Matthew has dominated the weather headlines this past week with tragic loss of life in the U.S., Bahamas and especially Haiti. Sadly 21 died in the U.S. and upwards of a 1,000 in Haiti with estimates of $5 billion in damages in the U.S. alone. Historic flooding has been the biggest impact for the Carolina's where upwards of 15" of rain fell. To track river flood stages (many are near record high in North Carolina) visit this interactive NOAA site. Example below is the record flood (29 feet) for Smithfield, North Carolina.
Over 2.2 million homes were without power over the weekend from Florida to Virginia. Now attention turns to Nicole which should return to Cat 1, maybe 2 hurricane strength with a threat to Bermuda mid-week.
This week a strong cold front is moving into the Plains with heavy SNOW in the Northern Rocky Mountains, even into Western North Dakota early in the week. This cold air will dive into the Central U.S. with more frost and freezes for the latter half of the week in the Upper Midwest. The cooler weather will make it to the East Coast by the weekend.
Next week a big warm up takes shape for much of the country. Potentially heavy rain is possible it the Pacific Northwest and even into Northern California. Some hurricane models hint at another tropical system in the Caribbean next week so still some life in the 2016 hurricane season which runs through the end of November.
While governments haven't officially declared it La Nina, the weather pattern sure does. Equatorial surface ocean temperatures are -0.6C which is a weak central based La Nina. Equatorial sub-surface water temps are still in the -1C to -4C range so very clearly we're headed for a weak central based La Nina this Winter along with "The Blob" off Western Canada. This in theory suggests a ridge in the West (warmer) and trough in the Eastern U.S. (colder) this Winter.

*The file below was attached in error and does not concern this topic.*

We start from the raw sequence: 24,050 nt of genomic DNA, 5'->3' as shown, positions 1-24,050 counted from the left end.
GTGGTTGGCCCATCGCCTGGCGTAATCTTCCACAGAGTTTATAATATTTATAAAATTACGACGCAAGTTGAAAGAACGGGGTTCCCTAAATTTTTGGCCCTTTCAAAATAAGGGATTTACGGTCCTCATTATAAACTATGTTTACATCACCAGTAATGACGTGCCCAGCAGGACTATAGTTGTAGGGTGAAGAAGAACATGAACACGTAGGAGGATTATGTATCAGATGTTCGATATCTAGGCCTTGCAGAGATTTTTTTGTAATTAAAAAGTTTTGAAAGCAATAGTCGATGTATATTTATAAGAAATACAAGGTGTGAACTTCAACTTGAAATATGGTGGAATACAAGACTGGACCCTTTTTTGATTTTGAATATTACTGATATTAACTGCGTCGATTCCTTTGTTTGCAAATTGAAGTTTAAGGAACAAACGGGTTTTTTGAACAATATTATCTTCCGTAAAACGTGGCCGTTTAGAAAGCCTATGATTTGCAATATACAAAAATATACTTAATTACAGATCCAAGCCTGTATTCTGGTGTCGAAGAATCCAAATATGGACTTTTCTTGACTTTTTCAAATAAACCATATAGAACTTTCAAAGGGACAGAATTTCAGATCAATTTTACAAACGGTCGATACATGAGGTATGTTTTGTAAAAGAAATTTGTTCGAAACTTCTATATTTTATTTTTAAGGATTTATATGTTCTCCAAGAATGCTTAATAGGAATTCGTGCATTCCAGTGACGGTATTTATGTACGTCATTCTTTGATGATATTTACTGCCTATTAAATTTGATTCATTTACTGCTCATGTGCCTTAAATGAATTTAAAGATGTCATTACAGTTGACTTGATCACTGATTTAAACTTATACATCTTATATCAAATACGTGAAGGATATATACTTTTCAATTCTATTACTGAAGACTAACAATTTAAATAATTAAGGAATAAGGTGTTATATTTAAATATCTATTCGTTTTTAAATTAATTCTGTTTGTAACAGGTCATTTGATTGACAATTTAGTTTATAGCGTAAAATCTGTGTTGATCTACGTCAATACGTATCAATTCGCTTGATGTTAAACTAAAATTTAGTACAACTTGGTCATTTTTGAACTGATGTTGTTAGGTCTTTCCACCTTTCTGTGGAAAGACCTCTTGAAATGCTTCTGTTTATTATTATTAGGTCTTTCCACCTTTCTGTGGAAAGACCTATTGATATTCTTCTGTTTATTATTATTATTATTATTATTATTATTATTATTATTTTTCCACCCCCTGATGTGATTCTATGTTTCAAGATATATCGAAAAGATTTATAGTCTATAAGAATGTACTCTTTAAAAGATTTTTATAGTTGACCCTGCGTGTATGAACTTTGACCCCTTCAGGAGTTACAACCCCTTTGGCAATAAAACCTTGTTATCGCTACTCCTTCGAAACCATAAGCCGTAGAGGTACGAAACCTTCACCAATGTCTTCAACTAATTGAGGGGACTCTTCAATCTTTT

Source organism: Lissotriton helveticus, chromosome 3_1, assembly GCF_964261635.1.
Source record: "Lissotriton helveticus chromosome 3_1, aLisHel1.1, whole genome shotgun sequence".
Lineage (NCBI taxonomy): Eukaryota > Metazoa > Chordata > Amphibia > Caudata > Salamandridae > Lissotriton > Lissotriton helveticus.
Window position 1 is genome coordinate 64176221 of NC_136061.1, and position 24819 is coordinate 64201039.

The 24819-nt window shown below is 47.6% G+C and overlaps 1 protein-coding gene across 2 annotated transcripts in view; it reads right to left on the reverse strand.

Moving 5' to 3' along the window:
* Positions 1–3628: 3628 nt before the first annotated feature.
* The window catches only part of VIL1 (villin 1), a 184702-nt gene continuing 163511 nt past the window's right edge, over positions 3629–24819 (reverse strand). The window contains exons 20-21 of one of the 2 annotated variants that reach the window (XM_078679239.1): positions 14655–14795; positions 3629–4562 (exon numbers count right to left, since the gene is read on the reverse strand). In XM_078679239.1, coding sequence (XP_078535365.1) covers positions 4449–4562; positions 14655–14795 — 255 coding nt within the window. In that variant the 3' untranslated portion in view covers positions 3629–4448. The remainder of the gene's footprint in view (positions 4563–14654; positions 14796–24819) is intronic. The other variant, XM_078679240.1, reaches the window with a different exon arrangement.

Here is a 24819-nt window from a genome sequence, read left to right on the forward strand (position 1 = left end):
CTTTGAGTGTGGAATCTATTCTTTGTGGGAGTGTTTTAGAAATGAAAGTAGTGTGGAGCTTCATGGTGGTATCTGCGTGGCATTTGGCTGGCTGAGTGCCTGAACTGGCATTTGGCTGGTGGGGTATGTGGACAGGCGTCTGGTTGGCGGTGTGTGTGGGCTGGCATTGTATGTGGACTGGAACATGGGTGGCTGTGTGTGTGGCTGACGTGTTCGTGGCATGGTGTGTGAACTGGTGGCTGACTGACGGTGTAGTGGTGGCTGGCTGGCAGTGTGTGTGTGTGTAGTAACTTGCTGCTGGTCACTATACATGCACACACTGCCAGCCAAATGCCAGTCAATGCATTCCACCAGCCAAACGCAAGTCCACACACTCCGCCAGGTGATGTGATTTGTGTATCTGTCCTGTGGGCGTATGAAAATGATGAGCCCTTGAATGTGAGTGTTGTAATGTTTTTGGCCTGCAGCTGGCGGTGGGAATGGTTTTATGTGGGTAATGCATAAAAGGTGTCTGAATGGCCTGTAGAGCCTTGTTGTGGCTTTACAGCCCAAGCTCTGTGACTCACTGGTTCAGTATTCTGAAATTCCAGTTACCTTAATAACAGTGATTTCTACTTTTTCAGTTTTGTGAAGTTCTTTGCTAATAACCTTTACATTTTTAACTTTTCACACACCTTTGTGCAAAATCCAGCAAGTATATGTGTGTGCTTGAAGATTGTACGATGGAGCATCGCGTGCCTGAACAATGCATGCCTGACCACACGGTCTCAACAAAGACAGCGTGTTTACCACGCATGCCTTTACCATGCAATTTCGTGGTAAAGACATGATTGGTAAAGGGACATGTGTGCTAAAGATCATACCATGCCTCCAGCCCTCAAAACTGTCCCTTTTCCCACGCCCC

Meteorologists also like to look at early Siberian snowfall as another indicator on how the U.S. winter will play out and it appears October will end up 2nd wettest (snowiest) in 20 years and 5th coldest in 25 years with 10-15F below average temperatures across Siberia. An early snow pack across Siberia/Russia have some correlations to a colder winter in the Midwest-Northeastern U.S. We have much more frequent cold snaps from late November to April in the Great Lakes and Northeast with many Alberta Clipper type events that will bring light to moderate snowfall that will add up. The Lake Effect season should get off to a much stronger and earlier start this year as well. Not as concerned about major Nor'easters so we expect more storm as opposed to the epic storm last January. Map below shows ocean temperatures vs this time last year - there is nothing remotely close from a climate cycle perspective to the major El Nino that trumped all cycles last year.
Small businesses can sign up on-line to get their year-ahead forecasts and snowfall outlooks, etc. on our PLANS page. Our year-ahead forecasts for temperatures, rainfall, snowfall, growing degree days, heating degrees days and cooling degree days cover 21 million spots around the world out a year.
October around the world shows the Cold spots are Siberia, Europe, W. Canada and Australia. Map below shows expected October temperature trends vs last year.
The warmer than normal spots are the Central U.S., Alaska, Brazil, W. Africa, India and China. The wet spots are the Southeast U.S., Pacific Northwest, Central Canada, China, Central Europe and Argentina. Dry spots are much of Brazil, Mexico, South Central U.S. and Alaska.
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Have a great week folks! - Capt Kirk out.